Mike Klahr, Ph.D. is the Boone County Extension Agent for Horticulture for the University of Kentucky Cooperative Extension Service.
 

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Japanese Tree Lilac
by Mike Klahr - posted 07/22/11


Some lighter colored evergreens at the base help show off the dark green leaves and white flowers of Japanese tree lilac.

If you saw a single-stemmed, creamy-white flowered tree blooming in late May, would you suspect that it was a lilac? Maybe not, but if the plant was a Japanese tree lilac (Syringa reticulata), that’s just what you would see.

Reaching heights of 20 to 30 feet, this tree-version of a lilac stands tall in many other ways when compared to the old-fashioned common lilac. For starters, the extremely showy flowers are presented several weeks later than the common lilac, extending the spring blooming season into late spring or early summer. Some years it even flowers into June. The slightly fragrant flower panicles are extremely showy, up to 12 inches long. Not only that, but the Japanese tree lilac is nearly pest free, being much more resistant than common lilac to problems such as powdery mildew, scale and lilac borer.

Michael A. Dirr, author of “Manual of Woody Landscape Plants: Their Identification, Ornamental Characteristics, Culture, Propagation and Uses,” has proclaimed this tree to be “the most trouble-free lilac, and the toughest of the lilacs; an excellent specimen tree or street tree, good in groups or near large buildings,” and even calls it one of his favorites.

Although the flowers appear late enough to avoid spring frosts, the dark green leaves of this deciduous plant emerge quite early. The showy blooms are then presented for two weeks against the backdrop of the lovely foliage. Sometimes described as a large shrub or small tree with stiff, spreading branches and an oval to rounded crown, Japanese tree lilac eventually becomes a graceful, somewhat arching specimen, spreading to a width of 15 to 25 feet.

In winter, the bark on young plants will make people think you have a cherry tree, since it is definitely cherry-like in appearance with a glossy reddish-brown color and marked with prominent horizontal lenticels just like many of the flowering cherries. Of course, even in winter, you can tell the difference just by looking at the small twigs. Lilacs always have opposite buds (directly across from each other), while cherry buds always have an alternate arrangement on the twig (left-right-left). As the lilac tree ages, its bark becomes gray and scaly.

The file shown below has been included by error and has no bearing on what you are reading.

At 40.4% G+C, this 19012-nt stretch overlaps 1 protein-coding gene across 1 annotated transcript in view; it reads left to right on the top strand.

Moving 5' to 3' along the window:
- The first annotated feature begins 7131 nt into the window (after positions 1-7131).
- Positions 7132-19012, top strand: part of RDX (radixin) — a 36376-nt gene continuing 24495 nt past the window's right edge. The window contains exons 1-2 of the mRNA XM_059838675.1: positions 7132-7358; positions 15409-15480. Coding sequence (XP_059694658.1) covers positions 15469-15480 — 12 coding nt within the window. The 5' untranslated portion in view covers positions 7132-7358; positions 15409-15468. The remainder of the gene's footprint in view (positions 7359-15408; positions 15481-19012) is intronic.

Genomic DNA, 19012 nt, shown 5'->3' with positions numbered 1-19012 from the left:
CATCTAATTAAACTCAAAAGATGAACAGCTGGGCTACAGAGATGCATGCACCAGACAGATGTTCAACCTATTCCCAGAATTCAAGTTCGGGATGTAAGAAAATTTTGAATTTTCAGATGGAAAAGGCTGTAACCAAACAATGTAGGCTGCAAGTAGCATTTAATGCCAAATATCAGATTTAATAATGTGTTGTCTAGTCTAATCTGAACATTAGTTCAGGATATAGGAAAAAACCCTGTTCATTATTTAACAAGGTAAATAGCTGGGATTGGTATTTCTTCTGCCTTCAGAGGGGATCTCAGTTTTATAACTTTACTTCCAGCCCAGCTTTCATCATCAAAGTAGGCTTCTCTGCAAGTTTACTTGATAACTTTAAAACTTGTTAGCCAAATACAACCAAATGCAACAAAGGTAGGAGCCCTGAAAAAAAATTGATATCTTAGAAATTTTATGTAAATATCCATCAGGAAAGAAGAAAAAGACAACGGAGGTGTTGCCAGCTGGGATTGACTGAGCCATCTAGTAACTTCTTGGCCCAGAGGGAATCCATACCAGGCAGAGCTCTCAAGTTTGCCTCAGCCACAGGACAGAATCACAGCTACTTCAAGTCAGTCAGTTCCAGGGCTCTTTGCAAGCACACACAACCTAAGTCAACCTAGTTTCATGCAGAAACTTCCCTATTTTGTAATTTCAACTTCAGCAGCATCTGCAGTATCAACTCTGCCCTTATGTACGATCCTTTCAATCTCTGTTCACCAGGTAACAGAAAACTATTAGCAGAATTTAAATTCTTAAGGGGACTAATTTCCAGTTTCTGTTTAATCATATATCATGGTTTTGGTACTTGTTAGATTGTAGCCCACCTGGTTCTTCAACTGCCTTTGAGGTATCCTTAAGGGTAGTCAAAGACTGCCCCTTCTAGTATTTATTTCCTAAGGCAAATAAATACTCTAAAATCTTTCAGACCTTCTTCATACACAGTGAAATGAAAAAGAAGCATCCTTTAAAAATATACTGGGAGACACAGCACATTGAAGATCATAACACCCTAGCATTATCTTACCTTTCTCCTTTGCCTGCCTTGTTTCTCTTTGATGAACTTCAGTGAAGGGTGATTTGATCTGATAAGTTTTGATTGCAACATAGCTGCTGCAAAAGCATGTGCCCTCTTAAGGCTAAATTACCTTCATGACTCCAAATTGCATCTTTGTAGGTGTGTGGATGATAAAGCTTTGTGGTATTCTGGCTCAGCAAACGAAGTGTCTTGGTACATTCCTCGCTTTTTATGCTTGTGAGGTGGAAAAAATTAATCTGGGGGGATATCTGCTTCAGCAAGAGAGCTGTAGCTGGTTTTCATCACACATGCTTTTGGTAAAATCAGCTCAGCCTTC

Hardy from Zones 3 to 7, this tree is suited for use throughout the Midwest, even though it is native to Japan. Tolerant of clay soils and a range of soil pH from 6.5 to 8.0, Japanese tree lilac flowers best in full sun conditions. Surprisingly, many people are still not familiar with this tree, although it was introduced into cultivation in 1876. Today, it is successfully grown throughout much of the United States. ‘Ivory Silk’, an extremely hardy cultivar introduced in Ontario, Canada, in 1975, is a popular, vigorous and sturdy, upright tree with a straight trunk. This cultivar is good for planting under utility lines or in planters.

The Japanese tree lilac is a beautiful, hardy flowering tree that is adaptable and easy to grow. It should be used more often in home landscapes, parks and street plantings.

 


The giant flower clusters of Japanese tree lilac can be nearly 1 foot across.

Common name:  Japanese tree lilac

Botanical Name:  Syringa reticulata

Varieties to look for: ‘Ivory Silk’, ‘Chantilly Lace’, ‘Summer Snow’, ‘Regent’ 

Color: Flowers are a creamy white

Blooming period: May to June

Size: 20 to 30 feet tall, 15 to 25 feet wide

Exposure: Full sun

When to plant: Early spring

How to plant: Choose a balled-and-burlapped or containerized plant; dig a wide hole the depth of the rootball

Soil: Loam or clay

Watering: 1 inch per week during growing season

When to prune: Immediately after blooms fade

When to fertilize: Late fall or early spring, based on soil test results

Other maintenance: Apply a 2- to 3-inch layer of organic mulch in late spring

In your landscape: Great for use as a specimen tree, street tree, under utility lines, near large buildings, in planters or in group plantings

 

(Photos by Mike Klahr.  Story from Kentucky Gardener Volume III Issue IV.)

 

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